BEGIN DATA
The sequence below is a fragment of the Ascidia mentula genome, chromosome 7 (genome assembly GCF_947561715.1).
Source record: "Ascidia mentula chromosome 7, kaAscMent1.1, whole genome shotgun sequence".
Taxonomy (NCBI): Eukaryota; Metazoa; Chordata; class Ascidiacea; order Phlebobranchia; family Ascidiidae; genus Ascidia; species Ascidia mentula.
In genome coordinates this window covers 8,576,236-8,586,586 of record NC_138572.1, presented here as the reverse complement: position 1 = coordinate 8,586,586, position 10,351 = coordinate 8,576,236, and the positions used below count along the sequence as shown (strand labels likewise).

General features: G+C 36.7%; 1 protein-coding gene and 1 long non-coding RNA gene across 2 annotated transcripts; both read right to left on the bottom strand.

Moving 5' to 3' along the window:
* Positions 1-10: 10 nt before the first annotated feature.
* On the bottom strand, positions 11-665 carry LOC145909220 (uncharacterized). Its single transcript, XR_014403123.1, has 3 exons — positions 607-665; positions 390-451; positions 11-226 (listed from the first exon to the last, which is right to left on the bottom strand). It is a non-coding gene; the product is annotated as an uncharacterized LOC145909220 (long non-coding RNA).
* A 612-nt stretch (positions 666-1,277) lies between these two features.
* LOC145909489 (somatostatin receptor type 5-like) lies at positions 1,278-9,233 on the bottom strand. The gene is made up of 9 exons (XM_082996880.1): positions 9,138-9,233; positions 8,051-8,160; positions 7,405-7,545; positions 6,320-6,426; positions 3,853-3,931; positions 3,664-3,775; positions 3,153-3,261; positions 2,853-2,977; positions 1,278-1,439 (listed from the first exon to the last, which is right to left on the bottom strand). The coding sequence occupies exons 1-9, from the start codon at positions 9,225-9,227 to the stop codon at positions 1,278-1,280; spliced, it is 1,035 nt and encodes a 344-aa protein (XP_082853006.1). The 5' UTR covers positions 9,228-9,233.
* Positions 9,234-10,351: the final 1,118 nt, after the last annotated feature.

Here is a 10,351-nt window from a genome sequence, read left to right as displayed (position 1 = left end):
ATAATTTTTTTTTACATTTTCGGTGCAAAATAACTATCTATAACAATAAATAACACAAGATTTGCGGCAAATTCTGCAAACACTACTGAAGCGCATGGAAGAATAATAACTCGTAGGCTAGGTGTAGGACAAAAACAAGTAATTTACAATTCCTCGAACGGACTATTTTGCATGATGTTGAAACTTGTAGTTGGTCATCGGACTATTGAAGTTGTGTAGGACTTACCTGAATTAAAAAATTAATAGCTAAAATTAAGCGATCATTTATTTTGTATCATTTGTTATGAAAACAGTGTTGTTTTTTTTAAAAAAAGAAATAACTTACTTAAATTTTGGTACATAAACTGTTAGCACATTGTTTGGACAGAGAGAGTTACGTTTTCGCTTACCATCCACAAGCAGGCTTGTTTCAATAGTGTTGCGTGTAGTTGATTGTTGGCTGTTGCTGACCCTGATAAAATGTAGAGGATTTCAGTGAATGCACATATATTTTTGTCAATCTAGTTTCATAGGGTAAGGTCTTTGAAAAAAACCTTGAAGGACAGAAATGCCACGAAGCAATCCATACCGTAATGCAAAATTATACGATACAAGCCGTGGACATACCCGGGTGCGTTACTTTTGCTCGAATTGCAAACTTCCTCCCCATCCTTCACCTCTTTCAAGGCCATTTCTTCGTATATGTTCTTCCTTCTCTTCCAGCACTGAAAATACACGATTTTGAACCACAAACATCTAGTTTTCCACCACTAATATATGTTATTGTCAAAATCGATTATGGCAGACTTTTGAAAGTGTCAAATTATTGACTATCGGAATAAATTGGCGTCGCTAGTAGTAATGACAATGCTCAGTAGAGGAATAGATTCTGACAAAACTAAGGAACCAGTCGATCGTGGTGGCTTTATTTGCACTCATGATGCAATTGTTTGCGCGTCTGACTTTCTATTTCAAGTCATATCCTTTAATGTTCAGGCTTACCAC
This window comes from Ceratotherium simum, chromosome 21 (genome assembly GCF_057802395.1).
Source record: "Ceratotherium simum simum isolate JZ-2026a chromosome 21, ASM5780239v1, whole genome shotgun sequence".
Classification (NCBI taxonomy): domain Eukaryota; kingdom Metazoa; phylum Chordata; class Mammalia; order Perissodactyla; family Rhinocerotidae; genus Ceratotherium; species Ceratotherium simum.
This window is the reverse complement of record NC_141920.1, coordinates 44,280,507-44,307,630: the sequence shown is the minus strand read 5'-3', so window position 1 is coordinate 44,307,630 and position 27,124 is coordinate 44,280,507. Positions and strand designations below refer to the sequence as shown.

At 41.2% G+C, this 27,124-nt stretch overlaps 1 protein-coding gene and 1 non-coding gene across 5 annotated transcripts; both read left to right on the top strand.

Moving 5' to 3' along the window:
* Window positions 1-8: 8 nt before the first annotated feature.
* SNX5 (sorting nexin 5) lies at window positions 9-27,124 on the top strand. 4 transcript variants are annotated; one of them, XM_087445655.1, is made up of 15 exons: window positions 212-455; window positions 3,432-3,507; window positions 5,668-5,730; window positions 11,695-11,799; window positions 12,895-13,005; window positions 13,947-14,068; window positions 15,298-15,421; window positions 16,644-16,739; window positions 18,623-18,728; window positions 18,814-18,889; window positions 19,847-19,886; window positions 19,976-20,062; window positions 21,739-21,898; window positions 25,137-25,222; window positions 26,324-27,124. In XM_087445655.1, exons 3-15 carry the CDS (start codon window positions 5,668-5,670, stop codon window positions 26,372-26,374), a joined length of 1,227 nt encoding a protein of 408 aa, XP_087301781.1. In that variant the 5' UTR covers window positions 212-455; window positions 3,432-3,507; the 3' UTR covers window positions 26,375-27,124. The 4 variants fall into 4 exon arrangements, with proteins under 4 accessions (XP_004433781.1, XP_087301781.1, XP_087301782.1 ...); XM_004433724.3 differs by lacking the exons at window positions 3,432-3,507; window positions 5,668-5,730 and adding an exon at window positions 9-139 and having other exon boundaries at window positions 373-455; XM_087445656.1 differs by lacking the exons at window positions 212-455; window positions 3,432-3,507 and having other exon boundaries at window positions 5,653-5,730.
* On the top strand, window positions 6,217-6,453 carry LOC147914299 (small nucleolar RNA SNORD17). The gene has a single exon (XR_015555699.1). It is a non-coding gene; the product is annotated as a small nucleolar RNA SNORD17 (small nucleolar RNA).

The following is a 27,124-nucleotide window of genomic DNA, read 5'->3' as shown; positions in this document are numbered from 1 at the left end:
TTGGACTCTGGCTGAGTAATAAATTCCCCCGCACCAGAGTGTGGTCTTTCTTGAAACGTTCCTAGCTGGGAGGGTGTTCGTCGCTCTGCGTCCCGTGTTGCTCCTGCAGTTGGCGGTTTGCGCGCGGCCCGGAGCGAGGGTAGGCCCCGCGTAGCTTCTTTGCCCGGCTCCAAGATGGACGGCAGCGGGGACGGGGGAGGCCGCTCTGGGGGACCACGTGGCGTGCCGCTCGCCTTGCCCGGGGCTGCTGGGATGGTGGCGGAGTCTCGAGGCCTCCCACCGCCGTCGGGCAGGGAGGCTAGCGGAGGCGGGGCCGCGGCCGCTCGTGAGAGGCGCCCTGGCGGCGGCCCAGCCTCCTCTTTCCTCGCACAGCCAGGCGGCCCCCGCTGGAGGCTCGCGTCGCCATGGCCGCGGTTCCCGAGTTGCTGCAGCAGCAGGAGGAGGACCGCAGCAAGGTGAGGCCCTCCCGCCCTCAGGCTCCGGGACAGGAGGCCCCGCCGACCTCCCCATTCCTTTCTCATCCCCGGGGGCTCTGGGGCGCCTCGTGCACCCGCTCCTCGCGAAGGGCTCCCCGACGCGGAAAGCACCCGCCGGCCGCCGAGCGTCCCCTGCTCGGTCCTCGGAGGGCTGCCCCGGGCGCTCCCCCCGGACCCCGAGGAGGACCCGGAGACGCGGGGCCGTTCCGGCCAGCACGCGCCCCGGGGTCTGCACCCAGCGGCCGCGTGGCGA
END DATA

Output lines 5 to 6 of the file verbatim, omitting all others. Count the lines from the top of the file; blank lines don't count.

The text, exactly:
General features: G+C 36.7%; 1 protein-coding gene and 1 long non-coding RNA gene across 2 annotated transcripts; both read right to left on the bottom strand.

Moving 5' to 3' along the window: